Introduction to your legal rights

Introduction to your legal rights


As a consumer, we all have rights when buying goods from a business as consumers.

If you buy a horse or pony, a dog or a puppy, or a cat or a kitten, it must be:

  • of satisfactory quality;
  • fit for its purpose; and
  • as described.

Consumer protection

The main laws that protect these rights in England and Wales are the following:

  • Unfair Contract Terms Act 1977
  • The Consumer Rights Act
  • Supply of Goods and Services Act 1982
  • Unfair Terms in Consumer Contracts Regulations 1999
  • Consumer Protection from Unfair Trading Regulations 2008 (for trade descriptions)

Similar legal protection is provided under Scottish law.

Types of animals

The law historically divides animals into the following 2 groups:

  • Domestic animals - animals that are tame or trained to live with people.
  • Wild animals - naturally wild animals, as well those that are more timid but can't be tamed.

Domestic animals

Domestic animals can be owned like any other property. They remain the property of the owner even when they stray or are lost. If anyone interferes with an owner's domestic animal, the owners are entitled to start legal proceedings against them.

Owners of a domestic animal are responsible for its actions and must take care of them.

Selling a domestic animal

Selling domestic animals is subject to the ordinary laws of contract. This means that the laws that apply to the sale of any other goods also apply here. For example, if the seller carries on a business of selling animals and the buyer has made it clear that the animal is needed for a particular purpose, there will be an 'implied term' in the contract, i.e. automatically part of a contract even if it's not stated. This implied term promises that the animal is fit for that particular purpose.

However, if the seller is a private individual, this term isn't implied. Therefore, a buyer who is buying from a private individual should ensure that the animal has been fully checked and that the seller confirms in writing that the animal does in fact have the characteristics required.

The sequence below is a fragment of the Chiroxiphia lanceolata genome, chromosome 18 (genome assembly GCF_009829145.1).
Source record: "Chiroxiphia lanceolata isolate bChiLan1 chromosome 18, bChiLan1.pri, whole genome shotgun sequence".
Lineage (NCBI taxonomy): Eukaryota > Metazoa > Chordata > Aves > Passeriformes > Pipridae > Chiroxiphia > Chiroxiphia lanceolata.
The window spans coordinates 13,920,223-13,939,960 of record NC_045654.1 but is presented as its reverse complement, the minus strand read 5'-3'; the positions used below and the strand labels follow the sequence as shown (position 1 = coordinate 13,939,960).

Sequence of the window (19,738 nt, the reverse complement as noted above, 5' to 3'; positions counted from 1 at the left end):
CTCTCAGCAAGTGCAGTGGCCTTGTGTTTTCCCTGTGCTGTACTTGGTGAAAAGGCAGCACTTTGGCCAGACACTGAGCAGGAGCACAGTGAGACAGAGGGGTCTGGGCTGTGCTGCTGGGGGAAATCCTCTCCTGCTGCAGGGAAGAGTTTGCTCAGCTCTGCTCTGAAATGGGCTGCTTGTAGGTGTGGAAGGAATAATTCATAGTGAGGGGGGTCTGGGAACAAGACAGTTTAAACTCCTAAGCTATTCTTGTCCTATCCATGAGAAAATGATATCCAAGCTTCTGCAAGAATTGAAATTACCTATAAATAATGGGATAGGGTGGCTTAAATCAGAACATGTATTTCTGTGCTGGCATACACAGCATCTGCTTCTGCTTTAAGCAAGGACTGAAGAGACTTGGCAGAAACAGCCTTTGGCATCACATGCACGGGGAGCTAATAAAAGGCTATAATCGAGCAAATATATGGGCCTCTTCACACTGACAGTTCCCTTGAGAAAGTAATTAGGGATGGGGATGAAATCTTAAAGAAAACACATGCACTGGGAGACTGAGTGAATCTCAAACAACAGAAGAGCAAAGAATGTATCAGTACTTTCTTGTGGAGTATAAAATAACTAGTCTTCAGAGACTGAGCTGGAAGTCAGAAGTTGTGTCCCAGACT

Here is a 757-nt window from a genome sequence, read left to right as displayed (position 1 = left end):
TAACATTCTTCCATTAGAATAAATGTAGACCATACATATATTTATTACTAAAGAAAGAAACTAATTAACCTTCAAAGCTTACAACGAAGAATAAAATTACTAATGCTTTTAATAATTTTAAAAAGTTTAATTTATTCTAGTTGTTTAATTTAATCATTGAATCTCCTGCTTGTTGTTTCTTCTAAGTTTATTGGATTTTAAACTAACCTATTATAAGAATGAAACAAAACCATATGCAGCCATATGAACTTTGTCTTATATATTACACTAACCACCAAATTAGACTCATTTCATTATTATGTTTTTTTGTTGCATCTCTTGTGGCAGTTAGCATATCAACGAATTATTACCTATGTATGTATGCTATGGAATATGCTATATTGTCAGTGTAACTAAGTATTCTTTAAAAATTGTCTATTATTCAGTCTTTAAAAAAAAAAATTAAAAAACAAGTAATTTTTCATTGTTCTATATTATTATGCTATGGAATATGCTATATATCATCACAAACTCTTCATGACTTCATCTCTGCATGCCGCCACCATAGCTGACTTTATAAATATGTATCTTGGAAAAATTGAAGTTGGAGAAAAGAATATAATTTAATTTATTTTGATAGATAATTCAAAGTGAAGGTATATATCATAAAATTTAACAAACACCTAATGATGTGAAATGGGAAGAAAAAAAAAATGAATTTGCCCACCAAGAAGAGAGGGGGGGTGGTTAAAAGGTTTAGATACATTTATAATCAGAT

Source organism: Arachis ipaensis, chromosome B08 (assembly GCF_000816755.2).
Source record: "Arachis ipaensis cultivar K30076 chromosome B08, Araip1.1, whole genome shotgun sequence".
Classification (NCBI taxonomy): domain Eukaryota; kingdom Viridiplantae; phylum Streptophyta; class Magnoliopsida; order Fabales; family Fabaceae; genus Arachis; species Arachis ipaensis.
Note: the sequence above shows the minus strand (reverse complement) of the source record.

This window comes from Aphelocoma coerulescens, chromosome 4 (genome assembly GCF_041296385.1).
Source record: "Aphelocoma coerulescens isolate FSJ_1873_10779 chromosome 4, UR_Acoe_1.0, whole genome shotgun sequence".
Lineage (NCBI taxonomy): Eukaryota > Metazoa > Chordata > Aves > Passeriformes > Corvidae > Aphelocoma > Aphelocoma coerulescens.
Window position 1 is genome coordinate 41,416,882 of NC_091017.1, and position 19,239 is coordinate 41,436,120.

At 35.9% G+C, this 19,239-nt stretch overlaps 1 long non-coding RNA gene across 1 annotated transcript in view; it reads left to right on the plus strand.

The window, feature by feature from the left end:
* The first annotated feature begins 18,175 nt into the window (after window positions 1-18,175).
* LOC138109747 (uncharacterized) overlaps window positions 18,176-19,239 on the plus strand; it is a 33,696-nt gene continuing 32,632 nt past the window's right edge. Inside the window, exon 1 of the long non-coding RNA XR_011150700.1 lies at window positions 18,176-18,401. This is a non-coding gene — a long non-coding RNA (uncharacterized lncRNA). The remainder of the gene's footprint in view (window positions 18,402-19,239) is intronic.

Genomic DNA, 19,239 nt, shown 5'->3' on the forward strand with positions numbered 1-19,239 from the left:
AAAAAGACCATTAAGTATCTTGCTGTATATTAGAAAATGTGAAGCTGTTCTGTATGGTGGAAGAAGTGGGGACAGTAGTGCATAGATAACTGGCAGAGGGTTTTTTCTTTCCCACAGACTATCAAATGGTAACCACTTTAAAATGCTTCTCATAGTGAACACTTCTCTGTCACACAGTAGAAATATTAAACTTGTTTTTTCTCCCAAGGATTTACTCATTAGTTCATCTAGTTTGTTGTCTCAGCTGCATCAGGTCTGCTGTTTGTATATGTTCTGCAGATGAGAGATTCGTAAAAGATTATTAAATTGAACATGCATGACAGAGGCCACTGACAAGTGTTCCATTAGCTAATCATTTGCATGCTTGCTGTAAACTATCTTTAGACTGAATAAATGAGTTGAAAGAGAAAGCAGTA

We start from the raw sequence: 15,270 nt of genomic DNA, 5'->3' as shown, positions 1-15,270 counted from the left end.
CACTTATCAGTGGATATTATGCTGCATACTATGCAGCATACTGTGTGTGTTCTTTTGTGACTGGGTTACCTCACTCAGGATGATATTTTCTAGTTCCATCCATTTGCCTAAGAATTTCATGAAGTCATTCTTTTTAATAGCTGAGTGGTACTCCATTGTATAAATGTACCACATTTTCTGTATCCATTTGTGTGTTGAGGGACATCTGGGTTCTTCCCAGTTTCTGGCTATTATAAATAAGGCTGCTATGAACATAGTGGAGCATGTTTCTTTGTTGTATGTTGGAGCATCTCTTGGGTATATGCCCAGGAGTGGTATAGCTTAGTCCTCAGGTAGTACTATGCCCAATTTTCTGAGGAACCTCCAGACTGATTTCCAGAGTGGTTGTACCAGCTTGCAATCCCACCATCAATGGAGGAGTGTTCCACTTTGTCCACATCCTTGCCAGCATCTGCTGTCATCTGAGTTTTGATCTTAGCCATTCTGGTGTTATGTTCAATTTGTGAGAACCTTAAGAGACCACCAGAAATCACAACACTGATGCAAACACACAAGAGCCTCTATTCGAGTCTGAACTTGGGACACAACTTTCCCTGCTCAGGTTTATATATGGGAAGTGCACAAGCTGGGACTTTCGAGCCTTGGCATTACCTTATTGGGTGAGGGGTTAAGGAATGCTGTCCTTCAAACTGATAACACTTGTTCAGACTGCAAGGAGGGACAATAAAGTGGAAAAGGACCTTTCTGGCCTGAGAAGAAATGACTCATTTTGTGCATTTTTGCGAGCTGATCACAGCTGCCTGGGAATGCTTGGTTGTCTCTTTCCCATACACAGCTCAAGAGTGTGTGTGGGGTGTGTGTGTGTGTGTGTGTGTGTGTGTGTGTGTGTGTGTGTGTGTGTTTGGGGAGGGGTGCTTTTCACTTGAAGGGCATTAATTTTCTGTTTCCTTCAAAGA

Dangerous animals

Animals may be dangerous not only because of the diseases they can carry, but because of the harm they can cause. The law tries to protect the public from these animals by making owners of certain animals get a licence. In some cases, certain animals are banned altogether.

Moving animals between EU countries

Dogs, cats, horses, ponies and ferrets that meet the necessary requirements can move between EU countries if they have an EU passport. All EU countries recognise this document. Certain non-EU listed countries can also issue a passport.

The passport is accepted for entry to the UK from other Member States and qualifying countries.

Owners of dogs, cats and ferrets can get a passport using the UK Pet Travel Scheme (also known as the 'Pet Passport Scheme').

It involves a 3-stage process:

1) The pet must be microchipped.

2) The pet must be vaccinated against rabies.

3) After the vaccination, the pet must give a blood sample, which is labelled. This is tested by a laboratory recognised by the Department for Environment, Food and Rural Affairs (Defra) to prove that the vaccination has been taken and that it provides a satisfactory level of protection. If the vaccination has been taken, a UK pet passport can be issued.

Owners of horses and ponies can get a passport through an authorised passport issuing office.

Non-EU countries certificate

Dogs, cats and ferrets entering the EU (including the UK) travelling from non-EU countries require a Third Country Official Veterinary Certificate (PDF). This certificate can only be used to enter the UK once it's completed and issued in a listed and unlisted country.


Under the Pet Travel Scheme, dogs, cats and ferrets are able to enter or re-enter the UK from any of the EU and other countries listed without being put in quarantine. But this will only be allowed if they meet the rules of the scheme. These rules differ according to which country the pet is travelling from.

Countries that aren't listed have different rules about how to bring your pet into the UK and quarantine.


There is no formal legal requirement to microchip pets in general for identity purposes (although all dogs will need to be microchipped by 6 April 2016). There are some specific examples of where microchipping is necessary, e.g. horses. Microchipping is otherwise largely voluntary.

Generally, UK vets won't microchip a cat or dog that is under 3 months because the microchip is likely to move from where it's been injected. However, it's recommended that all dogs are microchipped after this age.

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